Rather than buying multiples of things you like a little, buying one thing that you really love can be a better deal.  At the beginning of the summer I bought one pair of golf shorts for regular price, but only bought one pair.  I wore these shorts a couple times per week all summer long.  At the end of the year they were 50% off so naturally I bought 5 pairs!  Yet I have worn each pair only once.  One pair is still in my closet untagged.  Basically I spent $20 and wore the shorts 30 times (60 cents per wear), but spent $50 on the discounted shorts and worn those only 5 times ($10 per wear).  So even though my closet looks better with more choices, I’ve likely wasted money overall.  Of course the best option would have been to buy only 1 or 2 pair on clearance and then wear them and I’m saving money.  The problem with clearance deals is they usually don’t work like that.  You end up overspending on things that you don’t need because you feel like you’re saving money.  Unless we think about this consciously we are all subject to doing it.  Which brings me to the question, does anyone want to buy a case of corn on the cob holders?  Accidentally bought too many.  Asking for a friend.


Could You Live on $800 a week?

Recently on Real Time with Bill Maher there was a heated political debate (is there any other kind?) between those members of the panel.  One of the guests, Nicolle Wallace, believed that the minimum wage was fine where it is and that the government should let businesses decide what employees should be paid.  Then Mr. Maher posed the question, “Could you live on $800 a week?”,  Nicole Wallace look shocked and answered jokingly yes, immediately responding with “of course not”.  Keep in mind that $800 per week is $20 an hour which is far beyond the $10.10 that was being talked about.  $800 per week is about $42,000 per year which is not a king’s salary by any stretch, but also represents a much greater standard of living than our current minimum wage earning families.  Nicolle Wallace laughs that she cannot live on what amounts to double the proposed minimum wage and apparently sees no problem with this reasoning.

On the surface these words and actions may not seem overly callous, but to me they cut deep.  People who have no trouble following this line of thought obviously have a sense of entitlement that I cannot fathom.  Ms.  Wallace sees $42,000 a year as a paltry sum of money that the mere mention of living on that amount is laughable.  From her vantage point everyone is paid what they are worth and she is worth more.  She would never even have to entertain the notion of $42,000 a year, much less the $21,000 per year that closer represents the proposed minimum wage.  She imagines that the only people who make minimum wage are high school kids and those too lazy to go out and get “a real job”.  Perhaps those people making less than $10 an hour enjoy making such a small sum of money and find it hard to give up such a great gig.  These people are not only earning these low wages, but expected to live off them and often support a family.  I’m sure they would relish the opportunity to make $800 a week, not laugh at how living on it is unrealistic.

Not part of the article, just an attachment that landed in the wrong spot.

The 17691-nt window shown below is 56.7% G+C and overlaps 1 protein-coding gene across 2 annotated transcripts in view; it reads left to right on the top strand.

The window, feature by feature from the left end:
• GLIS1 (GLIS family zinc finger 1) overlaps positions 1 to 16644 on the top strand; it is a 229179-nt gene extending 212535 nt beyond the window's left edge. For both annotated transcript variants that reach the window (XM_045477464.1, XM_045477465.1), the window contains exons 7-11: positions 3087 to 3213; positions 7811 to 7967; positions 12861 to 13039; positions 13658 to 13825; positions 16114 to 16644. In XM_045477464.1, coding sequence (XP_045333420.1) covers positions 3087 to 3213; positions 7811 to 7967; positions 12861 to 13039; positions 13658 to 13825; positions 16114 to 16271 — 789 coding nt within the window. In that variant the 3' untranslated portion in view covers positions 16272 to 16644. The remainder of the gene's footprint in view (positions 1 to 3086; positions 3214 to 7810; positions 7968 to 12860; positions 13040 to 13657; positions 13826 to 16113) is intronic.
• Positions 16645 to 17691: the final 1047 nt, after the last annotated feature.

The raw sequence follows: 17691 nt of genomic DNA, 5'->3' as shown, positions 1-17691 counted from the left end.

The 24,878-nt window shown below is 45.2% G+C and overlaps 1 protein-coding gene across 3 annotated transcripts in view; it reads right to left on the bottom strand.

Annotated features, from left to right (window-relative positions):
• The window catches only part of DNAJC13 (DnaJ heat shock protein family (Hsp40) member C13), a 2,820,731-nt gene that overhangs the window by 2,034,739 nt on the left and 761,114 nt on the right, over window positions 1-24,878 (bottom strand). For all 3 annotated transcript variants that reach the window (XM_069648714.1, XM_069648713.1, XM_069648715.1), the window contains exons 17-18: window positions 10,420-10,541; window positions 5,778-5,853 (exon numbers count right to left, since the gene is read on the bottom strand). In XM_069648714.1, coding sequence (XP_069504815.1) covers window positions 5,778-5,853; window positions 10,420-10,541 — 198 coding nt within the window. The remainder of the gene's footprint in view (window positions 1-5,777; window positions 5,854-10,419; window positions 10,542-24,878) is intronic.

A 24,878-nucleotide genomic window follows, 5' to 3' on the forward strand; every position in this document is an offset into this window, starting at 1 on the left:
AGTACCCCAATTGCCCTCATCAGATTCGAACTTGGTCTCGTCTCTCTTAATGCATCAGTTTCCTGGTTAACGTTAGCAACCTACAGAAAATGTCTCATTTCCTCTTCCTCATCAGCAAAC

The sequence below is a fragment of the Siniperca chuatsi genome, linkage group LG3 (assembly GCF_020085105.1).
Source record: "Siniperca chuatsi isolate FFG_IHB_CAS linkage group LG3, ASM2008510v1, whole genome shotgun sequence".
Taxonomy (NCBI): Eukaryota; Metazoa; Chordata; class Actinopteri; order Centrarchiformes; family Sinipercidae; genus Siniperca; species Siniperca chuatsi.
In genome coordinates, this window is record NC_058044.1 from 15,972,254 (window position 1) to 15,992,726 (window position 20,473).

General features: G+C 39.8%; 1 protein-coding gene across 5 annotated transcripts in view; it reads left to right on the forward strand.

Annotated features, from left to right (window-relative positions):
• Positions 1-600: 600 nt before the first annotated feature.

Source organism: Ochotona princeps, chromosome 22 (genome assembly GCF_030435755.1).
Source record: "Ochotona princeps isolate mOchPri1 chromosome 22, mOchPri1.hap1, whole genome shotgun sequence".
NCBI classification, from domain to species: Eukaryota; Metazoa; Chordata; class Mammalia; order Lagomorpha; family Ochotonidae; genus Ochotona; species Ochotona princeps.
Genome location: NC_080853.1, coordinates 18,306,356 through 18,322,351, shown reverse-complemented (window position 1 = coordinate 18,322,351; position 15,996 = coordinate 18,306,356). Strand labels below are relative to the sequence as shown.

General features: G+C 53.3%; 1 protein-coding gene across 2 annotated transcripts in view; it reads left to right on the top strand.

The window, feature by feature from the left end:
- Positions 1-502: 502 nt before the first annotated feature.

If I was posed the same question I would respond affirmatively because I know that I could survive on $42,000 per year.  However, if someone asked if I could live on $400 per week I would honestly say that I could not do it.  If I were asked additionally if I think everyone should be paid at least enough to make $400 per week I would agree and find it difficult to argue otherwise!  I think I am setting the bar pretty low at half the wage you scoff at the idea of being able to live off.  The minimum wage needs to be a wage that is large enough to cover necessities, including health insurance and food.  If you are viewing twice the proposed minimum wage as not enough to cover your life expenses, but feel comfortable with others trying to support a family on that do some self reflection on why you feel so entitled.

Do not get it wrong or try to spin my words, I am not saying that everyone should be earning enough money to own a yacht or be Jay Gatsby.  I am not even advocating a wage that supports lighting imported Cuban cigars with $100 bills (much less $1,000 bills).  However, in a civilized society we should at least have some minimum standards in place for those citizens who go to work for us every day.  Not only do these workers make more in their jobs, they are less reliant on government supplementing income and have more money to spend in the economy.

I look at money as a necessity for life in the same way that I view drinking water.  If someone asked me if I could live on 4 glasses of water per day and I say, “of course not”, it seems like I have a pretty good barometer of what should be the minimum available to sustain their life.  If I was then asked if half that amount should be the minimum water consumption I feel confident that I would want people to earn an amount of water that would at least support their life.


Philosophy on value? Pay the Least Anyone has Paid.

I recently overheard a salesman tell a potential customer that for their budget they needed to lower their expectations.  This kind of mentality drives me absolutely crazy.  Obviously there are situations where people have champagne tastes on a beer budget.  In these cases it’s absolutely reasonable to lower expectations to be more aligned with your budget.  For instance, if I go to a car dealership and expect to get a brand new BMW for the same price as a used KIA, then I probably need to adjust my expectations with reality.  Usually though, if you do your research, you will realize that there is always a better deal to be found.